Similar to image shown but not the same.
Low/Medium quality specimen, direct from fossil site, roughly prepared.
Trilobites are extinct arthropods that form the class Trilobita. They appeared at the start of the Cambrian period and flourished throughout the lower Paleozoic era before beginning a drawn-out decline to extinction when, during the Late Devonian extinction, all trilobite orders, with the sole exception of Proetida, died out. The last of the trilobites disappeared in the mass extinction at the end of the Permian 250 million years ago (m.y.a.).
Different trilobites made their living in different ways. Some led a benthic life as predators, scavengers or filter feeders. Some swam in order to feed on plankton. Still others are thought to have evolved a symbiotic relationship with sulfur-eating bacteria from which they derived food.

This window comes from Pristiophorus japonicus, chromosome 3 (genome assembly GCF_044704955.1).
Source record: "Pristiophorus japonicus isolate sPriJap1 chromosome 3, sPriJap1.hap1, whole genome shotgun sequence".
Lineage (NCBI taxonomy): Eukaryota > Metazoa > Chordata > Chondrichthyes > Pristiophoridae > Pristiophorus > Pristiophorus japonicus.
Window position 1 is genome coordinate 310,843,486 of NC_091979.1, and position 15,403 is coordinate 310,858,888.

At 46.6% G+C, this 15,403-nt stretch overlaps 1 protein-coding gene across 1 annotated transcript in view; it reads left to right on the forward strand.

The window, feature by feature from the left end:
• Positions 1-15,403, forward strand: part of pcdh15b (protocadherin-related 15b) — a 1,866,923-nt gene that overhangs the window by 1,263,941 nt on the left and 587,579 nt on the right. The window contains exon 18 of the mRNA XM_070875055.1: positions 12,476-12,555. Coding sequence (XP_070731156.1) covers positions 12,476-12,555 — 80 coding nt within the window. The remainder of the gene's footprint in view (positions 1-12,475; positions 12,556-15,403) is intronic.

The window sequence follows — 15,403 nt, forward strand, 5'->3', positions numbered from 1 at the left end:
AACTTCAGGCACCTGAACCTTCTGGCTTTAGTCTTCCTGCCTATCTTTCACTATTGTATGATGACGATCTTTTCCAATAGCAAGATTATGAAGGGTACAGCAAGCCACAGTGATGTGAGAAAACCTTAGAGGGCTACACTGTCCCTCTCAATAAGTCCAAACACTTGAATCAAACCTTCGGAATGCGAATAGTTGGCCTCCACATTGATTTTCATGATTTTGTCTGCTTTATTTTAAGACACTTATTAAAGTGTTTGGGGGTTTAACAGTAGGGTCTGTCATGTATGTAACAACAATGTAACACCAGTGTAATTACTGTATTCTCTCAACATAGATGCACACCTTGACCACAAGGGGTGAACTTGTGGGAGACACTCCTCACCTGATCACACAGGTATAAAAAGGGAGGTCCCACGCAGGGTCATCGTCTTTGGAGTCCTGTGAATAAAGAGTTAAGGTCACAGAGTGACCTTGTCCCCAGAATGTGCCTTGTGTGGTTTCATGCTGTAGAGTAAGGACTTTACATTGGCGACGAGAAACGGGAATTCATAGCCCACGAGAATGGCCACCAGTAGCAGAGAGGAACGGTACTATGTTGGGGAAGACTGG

The bodies of trilobites are divided into three parts (tagmata): a cephalon (head), composed of the two preoral and first four postoral segments completely fused together; a thorax composed of freely articulating segments; and a pygidium (tail) composed of the last few segments fused together with the telson. The pygidia are still fairly rudimentary in the most primitive trilobites. The thorax is fairly flexiblefossilised trilobites are often found curled up like modern woodlice for protection.
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